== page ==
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Utah Legislature unlikely to override guv’s gun veto
April 19 deadline » Support for an override appears to fall short of two-thirds majority.

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Christensen argued that some people are uneasy seeing someone openly carrying a firearm. The change to simply allow gun owners to cover up their weapon would be a good compromise.

"The people who are breaking the law will still break the law and the honest people will be impacted … by not passing the bill," he said. "This is one for the good guys, one for the people. That’s how I feel about it."

At a glance

How they’re voting

To override Gov. Herbert’s veto of HB76, 20 senators would have to vote in favor of the override.

In favor of a veto override (11) »

Sen. Allen Christensen, R-North Ogden

Sen. Margaret Dayton, R-Orem

Sen. Deidre Henderson, R-Spanish Fork

Sen. David Hinkins, R-Orangeville

Sen. Scott Jenkins, R-Plain City

Sen. Mark Madsen, R-Eagle Mountain

Sen. Aaron Osmond, R-South Jordan

Sen. Howard Stephenson, R-Draper

Sen. Daniel Thatcher, R-West Valley City

Sen. Steve Urquhart, R-St. George

Sen. Todd Weiler, R-Woods Cross

Leaning in favor of an override (1) »

Sen. Stuart Reid, R-Ogden

Undecided (4) »

Sen. Stuart Adams, R-Layton

Sen. Wayne Harper, R-Taylorsville

Sen. Jerry Stevenson, R-Layton

Sen. John Valentine, R-Orem

Leaning against an override (2) »

Sen. Peter Knudson, R-Brigham City

Sen. Evan Vickers, R-Cedar City

Opposed to an override (9) »

Sen. Curt Bramble, R-Provo

Sen. Jim Dabakis, D-Salt Lake City

Sen. Gene Davis, D-Salt Lake City

Sen. Lyle Hillyard, R-Logan

Sen. Pat Jones, D-Holladay

Sen. Karen Mayne, D-West Valley City

Sen. Ralph Okerlund, R-Monroe

Sen. Luz Robles, D-Salt Lake City

Sen. Brian Shiozawa, R-Cottonwood Heights

Others (2) »

Senate President Wayne Niederhauser, R-Sandy, declined to say how he planned to vote.

Sen. Kevin Van Tassell, R-Vernal, could not be reached.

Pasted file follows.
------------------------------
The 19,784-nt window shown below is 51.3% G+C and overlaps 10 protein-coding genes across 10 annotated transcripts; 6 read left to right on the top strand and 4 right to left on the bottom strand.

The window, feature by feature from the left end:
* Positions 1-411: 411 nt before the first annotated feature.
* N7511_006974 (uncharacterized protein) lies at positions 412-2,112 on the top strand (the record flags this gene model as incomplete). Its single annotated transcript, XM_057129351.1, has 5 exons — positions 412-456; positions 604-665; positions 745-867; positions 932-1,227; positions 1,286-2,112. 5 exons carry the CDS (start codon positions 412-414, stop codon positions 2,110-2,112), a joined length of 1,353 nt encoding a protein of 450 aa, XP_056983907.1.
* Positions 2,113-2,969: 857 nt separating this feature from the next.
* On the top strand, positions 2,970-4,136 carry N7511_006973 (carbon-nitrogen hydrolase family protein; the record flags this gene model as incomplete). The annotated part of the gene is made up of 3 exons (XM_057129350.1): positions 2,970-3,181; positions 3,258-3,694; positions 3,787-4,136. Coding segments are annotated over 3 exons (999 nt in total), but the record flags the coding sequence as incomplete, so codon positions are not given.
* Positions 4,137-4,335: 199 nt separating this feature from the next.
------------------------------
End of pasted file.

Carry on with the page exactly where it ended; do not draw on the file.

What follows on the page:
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Sen. David Hinkins, R-Orangeville, said his constituents overwhelmingly support the change and "would kill me if I didn’t" vote to override.

But Sen. Brian Shiozawa, R-Cottonwood Heights, said he has heard the opposite sentiment from his constituents.

"My constituents, every one of my city leaders … and my chiefs of police all opposed HB76," he said. "I know there’s some very vocal advocates for it and they have their reasoning, but I’m going to support the governor and my mayors and my chiefs of police."

Knudson, who voted for the bill during the session, said feedback has been split down the middle. But with the emotion of the session having passed, he has "had the chance to look at the issue from a little more relaxed perspective" and is leaning toward supporting the governor’s veto.

"I think there’s some value to what we have on the books already," Knudson said, "so I’m not sure we need to take the step that the law proposes."

If bill backers manage to muster two-thirds support in both the House and Senate, the override session would have to convene by May 13. It would cost taxpayers between $20,000 and $30,000 to pay for the session.

Since becoming governor in 2009, Herbert has vetoed 10 bills. The Legislature overrode his vetoes twice in 2011 — once on a bill that eliminated a state four-day workweek and another that earmarked sales tax revenue for road projects.

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Twitter: @RobertGehrke

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